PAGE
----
Final community engagement rules for major transmission projects


The Australian Energy Market Commission (AEMC) has published its final requirements for community engagement that form part of the process for securing approvals on transmission projects. The new rules require transmission businesses to start engaging with communities early and continue that engagement throughout the regulatory investment test (the RIT-T).

AEMC Chair Anna Collyer acknowledged that as Australia’s traditional energy assets retire, the physical build of transmission infrastructure to deliver power from renewable generation to consumers is having flow-on effects for communities.

“A broad range of stakeholders rallied behind this change which aims to provide greater transparency and reduce uncertainty for communities. These rules stipulate when transmission businesses are required to engage, who they must engage with and how engagement needs to occur,” Collyer said.

“‘Social licence’ is more than just a buzzword in infrastructure discussions; it represents the rights of individuals and communities for timely access to transparent information and clarity about their rights.”

Under the final rule, transmission businesses would be required to engage with “stakeholders who are reasonably expected to be affected” by the development of major transmission projects. This includes local landowners, local councils, local community members, local environmental groups and traditional owners.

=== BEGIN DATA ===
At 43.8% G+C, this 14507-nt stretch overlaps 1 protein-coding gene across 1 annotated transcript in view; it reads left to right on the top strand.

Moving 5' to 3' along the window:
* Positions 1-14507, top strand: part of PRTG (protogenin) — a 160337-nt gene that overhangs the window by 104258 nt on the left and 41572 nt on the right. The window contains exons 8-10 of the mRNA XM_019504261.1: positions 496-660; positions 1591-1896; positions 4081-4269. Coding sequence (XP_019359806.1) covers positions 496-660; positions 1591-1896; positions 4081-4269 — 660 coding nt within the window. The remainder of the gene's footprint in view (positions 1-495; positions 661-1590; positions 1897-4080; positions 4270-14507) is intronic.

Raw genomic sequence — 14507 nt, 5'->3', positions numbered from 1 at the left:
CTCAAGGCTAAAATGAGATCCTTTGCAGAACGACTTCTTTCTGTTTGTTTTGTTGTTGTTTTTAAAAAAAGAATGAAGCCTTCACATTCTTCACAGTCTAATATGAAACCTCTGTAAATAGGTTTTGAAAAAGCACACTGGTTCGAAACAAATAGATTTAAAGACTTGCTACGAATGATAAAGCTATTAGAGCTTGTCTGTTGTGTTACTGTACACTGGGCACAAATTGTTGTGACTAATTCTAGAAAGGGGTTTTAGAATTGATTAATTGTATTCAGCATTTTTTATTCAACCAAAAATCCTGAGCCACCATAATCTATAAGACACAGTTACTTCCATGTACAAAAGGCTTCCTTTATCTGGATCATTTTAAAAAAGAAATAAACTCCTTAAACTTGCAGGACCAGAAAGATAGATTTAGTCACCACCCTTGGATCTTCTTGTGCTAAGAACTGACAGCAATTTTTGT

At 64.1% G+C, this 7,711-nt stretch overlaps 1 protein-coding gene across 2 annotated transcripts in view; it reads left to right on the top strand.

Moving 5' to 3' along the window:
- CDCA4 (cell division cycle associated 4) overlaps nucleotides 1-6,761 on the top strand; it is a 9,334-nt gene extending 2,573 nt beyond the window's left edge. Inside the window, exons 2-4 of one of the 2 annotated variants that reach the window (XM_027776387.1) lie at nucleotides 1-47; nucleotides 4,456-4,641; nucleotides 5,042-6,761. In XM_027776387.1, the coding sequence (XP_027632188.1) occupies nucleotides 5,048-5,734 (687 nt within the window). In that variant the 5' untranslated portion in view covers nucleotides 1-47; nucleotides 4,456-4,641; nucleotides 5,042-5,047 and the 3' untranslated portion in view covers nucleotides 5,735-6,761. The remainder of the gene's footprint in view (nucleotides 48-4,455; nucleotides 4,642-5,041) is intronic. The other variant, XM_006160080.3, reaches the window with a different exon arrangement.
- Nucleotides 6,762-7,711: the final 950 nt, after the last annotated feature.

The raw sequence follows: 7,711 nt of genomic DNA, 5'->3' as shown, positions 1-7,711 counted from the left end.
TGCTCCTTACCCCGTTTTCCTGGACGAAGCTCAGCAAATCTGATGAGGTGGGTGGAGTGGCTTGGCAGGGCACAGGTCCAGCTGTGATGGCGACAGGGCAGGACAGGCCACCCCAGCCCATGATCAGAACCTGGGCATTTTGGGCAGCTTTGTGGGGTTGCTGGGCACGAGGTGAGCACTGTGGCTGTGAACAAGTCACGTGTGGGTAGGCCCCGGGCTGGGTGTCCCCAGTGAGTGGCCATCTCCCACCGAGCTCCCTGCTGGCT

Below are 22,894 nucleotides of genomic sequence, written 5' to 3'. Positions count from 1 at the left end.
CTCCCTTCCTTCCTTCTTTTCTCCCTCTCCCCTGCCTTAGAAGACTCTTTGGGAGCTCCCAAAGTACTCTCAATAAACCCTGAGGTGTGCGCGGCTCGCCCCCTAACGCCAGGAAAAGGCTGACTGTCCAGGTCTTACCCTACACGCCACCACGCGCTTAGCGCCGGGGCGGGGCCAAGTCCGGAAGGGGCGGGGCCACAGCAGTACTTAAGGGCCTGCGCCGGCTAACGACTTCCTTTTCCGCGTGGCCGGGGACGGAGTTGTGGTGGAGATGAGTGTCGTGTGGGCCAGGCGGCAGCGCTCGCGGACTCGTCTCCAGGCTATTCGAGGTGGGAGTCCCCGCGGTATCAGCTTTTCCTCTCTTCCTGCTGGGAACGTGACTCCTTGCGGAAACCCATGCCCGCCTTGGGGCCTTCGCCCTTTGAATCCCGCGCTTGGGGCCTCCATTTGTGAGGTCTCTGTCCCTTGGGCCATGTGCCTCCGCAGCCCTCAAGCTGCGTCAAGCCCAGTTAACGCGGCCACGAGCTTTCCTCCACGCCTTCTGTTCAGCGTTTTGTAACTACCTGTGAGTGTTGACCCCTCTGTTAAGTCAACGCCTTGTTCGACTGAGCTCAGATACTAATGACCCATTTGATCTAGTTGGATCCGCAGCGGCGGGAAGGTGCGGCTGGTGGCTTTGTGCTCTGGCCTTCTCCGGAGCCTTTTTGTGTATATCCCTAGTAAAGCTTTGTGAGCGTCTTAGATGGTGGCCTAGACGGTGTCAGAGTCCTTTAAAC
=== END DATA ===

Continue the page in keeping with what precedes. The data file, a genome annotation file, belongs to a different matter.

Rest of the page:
Amongst the main changes being made:

  • stakeholders are to receive information that is clear, accessible, accurate, relevant and timely and explains the rationale for the proposed project
  • engagement consultation materials, methods of communication and participatory processes must be tailored to the needs of different stakeholders
  • the stakeholders’ role in the engagement process must be clearly explained to them, including how their input will be taken into account
  • stakeholders are provided with a range of opportunities to be regularly involved throughout the planning of ‘actionable’ or ‘future’ Integrated System Plan (ISP) projects and Renewable Energy Zones (REZs).

While the final rule applies to projects included in Australian Energy Market Operator’s future integrated system plans (ISP), the AEMC recognises stakeholders’ concerns over social licence issues that impact the delivery of non-ISP projects. For these projects different rules apply.

This rule change is part of a broad set of reforms to support timely and efficient delivery of major projects and compliments broader work that’s being carried out by governments and industry around rules which help build social licence for all projects across the energy market.

“Establishing robust frameworks is essential; it ensures dialogue between communities and transmission businesses can happen sooner, so that concerns can be identified and addressed by networks earlier in the process,” Collyer said.

Australian Energy Infrastructure Commissioner Andrew Dyer, who is leading the Community Engagement Review for the Australian Government, welcomed news of the final determination.

“The final determination offers timely guidance, establishing essential benchmarks for transmission businesses and project developers going forward,” Dyer said.

“These expectations will be a key consideration for the review, launched by Minister Chris Bowen, particularly as we examine industry’s ability to deliver and manage proper and effective stakeholder engagement – and identify critical areas for improvement.”